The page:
What makes a great role playing game?
Some have said that a solid RPG really only requires three things: a good story, a good story and a good story. And the gamemakers behind The Technomancer likely thought they had that one pegged.
I mean, taking on the role of a special forces operative on Mars who must deal with the planet's political intrigues and dangerous monsters while packing the ability to shoot lightning from his fingertips sounds like it has potential, right?
A Deep, Fried World
Gamers step up to the challenges of the Red Planet as Zachariah Mancer, a rookie who's just earning his Technomancer stripes. These elite officers take care of the law-and-order needs of an underground corporate city called Abundance. And it turns out that most things happen underground on Mars, since the harsh rays of the sun have a nasty tendency to reduce men to mutated husks.
Humanity colonized Mars hundreds of years before, we learn. Over that time span, everything on this flash-fried orb of rock has been subjugated under the control of competing corporate oligarchies. These totalitarian mini-governments fight fiercely for what little water there is and run roughshod over every human they keep huddled under their "protection."
If that doesn't quite sound like a place you'd like to visit on vacation, well, you're getting the sense of things. And even though you're on this version of Mars as sort of a powered-up Jedi with a gun and a bad haircut, it's actually not a great place to visit as a gamer, either.
For one thing, the story side of the game gets more muddled and hard to follow the deeper in you get into it.
Zachariah is called upon to examine vague questions of morality in this nasty place (the moral choices you make shape his good and bad karma), but there rarely seems to be any point to it all. For that matter, there isn't any truly defined sense of good or evil, either. Even the "good" guys aren't averse to a self-serving murder or two. And when you reach the final story reveal, it evokes barely more than a shoulder shrug.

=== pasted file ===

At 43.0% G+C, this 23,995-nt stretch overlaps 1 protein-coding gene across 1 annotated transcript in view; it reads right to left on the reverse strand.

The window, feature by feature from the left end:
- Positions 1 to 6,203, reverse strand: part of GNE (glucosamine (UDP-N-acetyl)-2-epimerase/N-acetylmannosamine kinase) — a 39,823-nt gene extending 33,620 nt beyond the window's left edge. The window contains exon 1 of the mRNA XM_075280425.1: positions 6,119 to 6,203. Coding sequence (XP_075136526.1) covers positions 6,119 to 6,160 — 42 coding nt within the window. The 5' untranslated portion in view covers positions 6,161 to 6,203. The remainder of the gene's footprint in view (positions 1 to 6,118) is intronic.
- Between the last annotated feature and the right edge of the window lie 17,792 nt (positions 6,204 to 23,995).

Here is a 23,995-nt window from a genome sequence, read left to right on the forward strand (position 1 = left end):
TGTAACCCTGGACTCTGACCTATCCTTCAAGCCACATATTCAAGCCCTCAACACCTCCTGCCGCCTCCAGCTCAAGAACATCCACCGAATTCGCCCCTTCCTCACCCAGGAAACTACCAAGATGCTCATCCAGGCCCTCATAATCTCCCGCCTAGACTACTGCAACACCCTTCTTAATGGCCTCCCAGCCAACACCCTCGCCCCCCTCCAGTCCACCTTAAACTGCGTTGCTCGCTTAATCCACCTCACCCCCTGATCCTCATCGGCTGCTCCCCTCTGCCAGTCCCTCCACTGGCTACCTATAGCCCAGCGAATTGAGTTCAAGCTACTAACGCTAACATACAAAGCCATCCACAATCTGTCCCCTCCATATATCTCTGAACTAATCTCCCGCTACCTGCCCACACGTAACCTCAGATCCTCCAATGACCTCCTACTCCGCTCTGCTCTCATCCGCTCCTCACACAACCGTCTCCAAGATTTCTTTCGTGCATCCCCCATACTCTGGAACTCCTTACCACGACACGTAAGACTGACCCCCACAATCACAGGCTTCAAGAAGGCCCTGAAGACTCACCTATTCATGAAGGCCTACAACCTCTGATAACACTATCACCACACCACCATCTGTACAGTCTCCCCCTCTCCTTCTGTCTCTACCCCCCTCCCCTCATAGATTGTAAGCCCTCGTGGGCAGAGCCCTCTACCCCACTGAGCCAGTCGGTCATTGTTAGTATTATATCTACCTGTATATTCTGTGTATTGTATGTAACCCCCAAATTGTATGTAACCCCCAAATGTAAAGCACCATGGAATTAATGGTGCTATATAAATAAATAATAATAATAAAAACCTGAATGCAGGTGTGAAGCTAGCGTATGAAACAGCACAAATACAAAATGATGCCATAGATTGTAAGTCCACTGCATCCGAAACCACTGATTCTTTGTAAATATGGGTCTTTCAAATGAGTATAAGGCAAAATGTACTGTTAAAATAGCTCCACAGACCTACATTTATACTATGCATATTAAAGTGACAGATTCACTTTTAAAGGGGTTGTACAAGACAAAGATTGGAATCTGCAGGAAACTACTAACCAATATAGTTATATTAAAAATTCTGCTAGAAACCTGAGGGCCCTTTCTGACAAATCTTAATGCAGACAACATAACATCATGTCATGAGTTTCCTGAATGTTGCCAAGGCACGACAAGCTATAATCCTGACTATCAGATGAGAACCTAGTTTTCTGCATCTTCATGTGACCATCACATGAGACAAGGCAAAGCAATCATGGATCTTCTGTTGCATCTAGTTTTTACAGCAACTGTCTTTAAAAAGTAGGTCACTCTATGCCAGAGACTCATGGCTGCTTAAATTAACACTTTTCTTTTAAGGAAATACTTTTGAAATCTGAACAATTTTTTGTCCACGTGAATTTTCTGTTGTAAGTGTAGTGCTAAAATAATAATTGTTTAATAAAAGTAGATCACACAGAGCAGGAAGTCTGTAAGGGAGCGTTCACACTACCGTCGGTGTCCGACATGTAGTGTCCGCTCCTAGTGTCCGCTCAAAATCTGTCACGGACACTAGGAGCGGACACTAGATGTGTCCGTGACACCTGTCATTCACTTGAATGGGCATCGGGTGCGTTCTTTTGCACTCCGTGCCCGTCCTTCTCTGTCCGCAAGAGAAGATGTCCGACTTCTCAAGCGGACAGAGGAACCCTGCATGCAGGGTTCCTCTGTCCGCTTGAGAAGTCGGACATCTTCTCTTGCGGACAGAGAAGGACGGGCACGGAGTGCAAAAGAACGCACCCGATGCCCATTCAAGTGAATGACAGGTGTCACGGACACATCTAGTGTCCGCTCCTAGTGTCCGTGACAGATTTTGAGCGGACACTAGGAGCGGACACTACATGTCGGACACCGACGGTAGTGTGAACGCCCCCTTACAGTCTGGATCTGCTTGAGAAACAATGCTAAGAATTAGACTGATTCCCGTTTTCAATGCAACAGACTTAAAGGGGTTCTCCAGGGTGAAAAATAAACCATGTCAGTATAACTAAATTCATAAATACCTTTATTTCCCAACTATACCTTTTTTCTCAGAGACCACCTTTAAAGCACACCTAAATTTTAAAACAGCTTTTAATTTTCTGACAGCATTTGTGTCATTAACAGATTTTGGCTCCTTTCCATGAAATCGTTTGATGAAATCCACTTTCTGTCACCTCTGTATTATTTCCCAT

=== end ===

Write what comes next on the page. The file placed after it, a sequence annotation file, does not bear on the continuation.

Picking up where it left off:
Gameplay itself boils down to running around a huge open world, crafting gear, pursuing violence-drenched quests and battling scores and scores and scores of human foes as well as exotic, multi-limbed beasties. These battles require quick shifts between bludgeons, knives, shields, pistols and powered-up zaps, and they can be a challenge at first. But after a while they morph into a mind-numbing, never-ending repetition of blood-splattering whacks. The game's profusely foul language, peppered with everything from blasphemies to f-bombs, reinforces the game's grating grind.
As Zachariah gathers teammates, there's even a sexual component that feels oddly outside the main storyline. With the right combination of dialogue choices, Zach can find himself embracing and kissing one of several female or male characters and tumbling back (fully clothed) into bed with them. It's just one more problem in an already problematic game.
In the final assessment, The Technomancer's initially intriguing storyline falls badly short of just about any criteria you might define for what makes interesting RPG. And it falls badly short when it comes content criteria, too. What we're left with is just a great big open and empty world … in more ways than one.